Ecofeminist Approaches To Early Modernity by J. MunroeEcofeminist Approaches To Early Modernity by J. Munroe

Ecofeminist Approaches To Early Modernity

EditorJ. Munroe, R. Laroche

Hardcover | November 16, 2011

Pricing and Purchase Info

$121.06 online 
$136.50 list price save 11%
Earn 605 plum® points

Prices and offers may vary in store


In stock online

Ships free on orders over $25

Not available in stores


By focusing on various forms of “dialogue,” these essays shift our interest away from speaking and toward listening in order to illuminate ways that early modern English women interacted with their natural surroundings. The emphasis on dialogue brings ecocritics, feminists, and ecofeminists into conversation and offers fruitful new insights.

Jennifer Munroe is an associate professor of English at theUniversity of North Carolina at Charlotte. She is author of Gender and the Garden in Early Modern Literature and the editor of Making Gardens of Their Own: Gardening Manuals for Women, 1500-1750.Rebecca Laroche is a professor of Englishat theUniversity of Colorado at Colorado ...
Title:Ecofeminist Approaches To Early ModernityFormat:HardcoverDimensions:260 pagesPublished:November 16, 2011Publisher:Palgrave Macmillan USLanguage:English

The following ISBNs are associated with this title:

ISBN - 10:0230115128

ISBN - 13:9780230115125


Table of Contents

Foreword - Mary O’Connor and Sara Mendelson * Introduction - Jennifer Munroe and Rebecca Laroche * Part I: Rethinking the Familiar: The Woman-Nature Connection * Nature and the Difference ‘She’ Makes - Lynne Bruckner * First "Mother of Science": Milton’s Eve, Knowledge, and Nature - Jennifer Munroe * Ecofeminist Eve: Illustrators Reading Milton's Heroine - Wendy Furman-Adams * Part II: Rethinking the ‘Ecofeminist’ in Early Modern Domestic Practice * On the "Oil of Swallows": Early Modern Women’s Material Practice of Medicine and the Reliability of the Textual Record - Michelle DiMeo and Rebecca Laroche * Reduce, Reuse, Recycle: Hannah Woolley’s Material Politics - David Goldstein * Preserving Nature: in Hannah Woolley’s The Queen-Like Closet; or Rich Cabinet - Amy Tigner * Part III: Rethinking/Re-Reading the Landscape * "Goeing a broad to gather and worke the flowers": The Domestic Geography of Elizabeth Isham's Book of Rememberance - Hillary Nunn * Grafting and Graffiti in Wroth’s Urania - Miriam Jacobson and Vin Nardizzi * Language "like a thousand little stars on the trees and on the grass": Environmental inscription in Frances Brooke’s The History of Emily Montague - Emily Bowles * Afterword - Rebecca Bushnell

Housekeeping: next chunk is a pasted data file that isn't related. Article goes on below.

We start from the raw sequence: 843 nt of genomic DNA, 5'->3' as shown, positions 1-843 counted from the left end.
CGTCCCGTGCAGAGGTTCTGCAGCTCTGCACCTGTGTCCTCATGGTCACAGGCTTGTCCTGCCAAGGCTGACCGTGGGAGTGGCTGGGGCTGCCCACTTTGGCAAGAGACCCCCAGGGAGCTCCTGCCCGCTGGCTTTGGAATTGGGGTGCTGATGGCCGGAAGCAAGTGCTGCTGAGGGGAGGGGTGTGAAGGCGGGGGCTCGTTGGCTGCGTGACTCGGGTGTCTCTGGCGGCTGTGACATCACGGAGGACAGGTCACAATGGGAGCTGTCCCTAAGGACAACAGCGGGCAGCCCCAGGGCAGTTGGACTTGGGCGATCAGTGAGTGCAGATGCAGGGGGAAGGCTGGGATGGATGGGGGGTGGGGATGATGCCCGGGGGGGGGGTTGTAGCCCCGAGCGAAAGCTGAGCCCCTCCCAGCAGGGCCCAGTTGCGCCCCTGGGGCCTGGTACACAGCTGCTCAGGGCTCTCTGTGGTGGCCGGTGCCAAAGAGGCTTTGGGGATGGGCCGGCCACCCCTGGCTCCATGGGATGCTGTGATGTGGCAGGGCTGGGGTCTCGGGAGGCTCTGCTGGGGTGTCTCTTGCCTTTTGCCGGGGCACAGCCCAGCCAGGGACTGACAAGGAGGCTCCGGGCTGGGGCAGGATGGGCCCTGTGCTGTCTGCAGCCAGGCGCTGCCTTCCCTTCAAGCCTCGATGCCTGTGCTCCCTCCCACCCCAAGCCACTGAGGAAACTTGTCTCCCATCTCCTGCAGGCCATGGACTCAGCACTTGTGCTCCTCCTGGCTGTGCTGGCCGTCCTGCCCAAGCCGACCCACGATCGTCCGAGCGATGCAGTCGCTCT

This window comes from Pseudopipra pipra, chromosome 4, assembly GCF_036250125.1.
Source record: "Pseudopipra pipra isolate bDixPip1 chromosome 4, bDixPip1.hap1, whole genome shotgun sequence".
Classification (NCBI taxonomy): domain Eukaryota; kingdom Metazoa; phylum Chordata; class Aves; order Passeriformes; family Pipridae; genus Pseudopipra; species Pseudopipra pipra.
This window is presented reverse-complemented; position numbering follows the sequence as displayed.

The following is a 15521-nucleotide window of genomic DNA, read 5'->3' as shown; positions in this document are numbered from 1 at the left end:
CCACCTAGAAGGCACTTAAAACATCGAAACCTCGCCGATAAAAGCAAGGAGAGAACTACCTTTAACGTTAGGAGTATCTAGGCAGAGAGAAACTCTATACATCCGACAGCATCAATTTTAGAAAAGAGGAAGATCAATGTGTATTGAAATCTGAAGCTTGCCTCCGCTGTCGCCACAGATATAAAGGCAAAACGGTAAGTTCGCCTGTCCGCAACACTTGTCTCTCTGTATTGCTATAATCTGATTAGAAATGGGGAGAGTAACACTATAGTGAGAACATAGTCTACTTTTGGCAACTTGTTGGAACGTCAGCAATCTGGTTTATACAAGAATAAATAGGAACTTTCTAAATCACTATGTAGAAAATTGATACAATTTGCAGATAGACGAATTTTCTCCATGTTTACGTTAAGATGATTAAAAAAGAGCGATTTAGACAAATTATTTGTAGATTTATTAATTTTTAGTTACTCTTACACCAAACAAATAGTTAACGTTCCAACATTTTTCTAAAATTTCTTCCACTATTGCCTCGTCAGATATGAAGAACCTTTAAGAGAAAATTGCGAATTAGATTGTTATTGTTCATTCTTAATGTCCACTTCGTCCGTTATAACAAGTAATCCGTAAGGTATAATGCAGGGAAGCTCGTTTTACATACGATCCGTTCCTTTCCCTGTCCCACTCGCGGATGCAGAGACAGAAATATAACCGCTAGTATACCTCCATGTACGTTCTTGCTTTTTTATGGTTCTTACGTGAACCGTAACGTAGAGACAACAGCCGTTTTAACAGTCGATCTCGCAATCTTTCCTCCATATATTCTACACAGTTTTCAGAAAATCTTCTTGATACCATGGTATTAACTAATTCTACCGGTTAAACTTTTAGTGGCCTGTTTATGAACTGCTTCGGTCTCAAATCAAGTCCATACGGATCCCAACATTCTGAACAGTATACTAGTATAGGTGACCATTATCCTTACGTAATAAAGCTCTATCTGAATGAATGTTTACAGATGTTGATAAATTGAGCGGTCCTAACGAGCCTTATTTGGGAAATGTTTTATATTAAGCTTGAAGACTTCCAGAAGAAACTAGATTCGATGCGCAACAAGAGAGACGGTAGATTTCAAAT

Editorial Reviews

"This is an important collection.The editors make a powerful case for the centrality of a revised ecofeminism to both feminist and ecocritical scholarship. And in support of their project, they have assembled a first-rate collection of original essays that are grounded in meticulous historical research and subtle textual analysis and informed by mindful attention to present experience and its political implications." - Phyllis Rackin, professor emerita of English, University of Pennsylvania"Expands and updates an essential field within environmental scholarship. Moving beyond ideological abstractions, it pays illuminating attention to the particularities of life, especially women’s lives." - Robert N. Watson, Distinguished Professor of English, UCLA and author of Back to Nature: The Green and the Real in the Late Renaissance"[This book] is at once an homage to Sylvia Bowerbank's Speaking for Nature and a passionately engaged critique of prevailing assumptions about ecocriticism, feminism, and language. The provocative and innovative essays gathered herereframe current understandings about the nature of women's participation in early modern culture and probe the relationship between the natural world and the ‘man-made’ power relations of early modern England. This collection also packs a punch in its trenchant readings of early modern texts ranging from Paradise Lost to women's diaries and recipe books. The book's message is powerfully urgent and immediately relevant tothe most pressing concerns of our own time." - Dympna C. Callaghan, William Safire Professor of Modern Letters, Syracuse University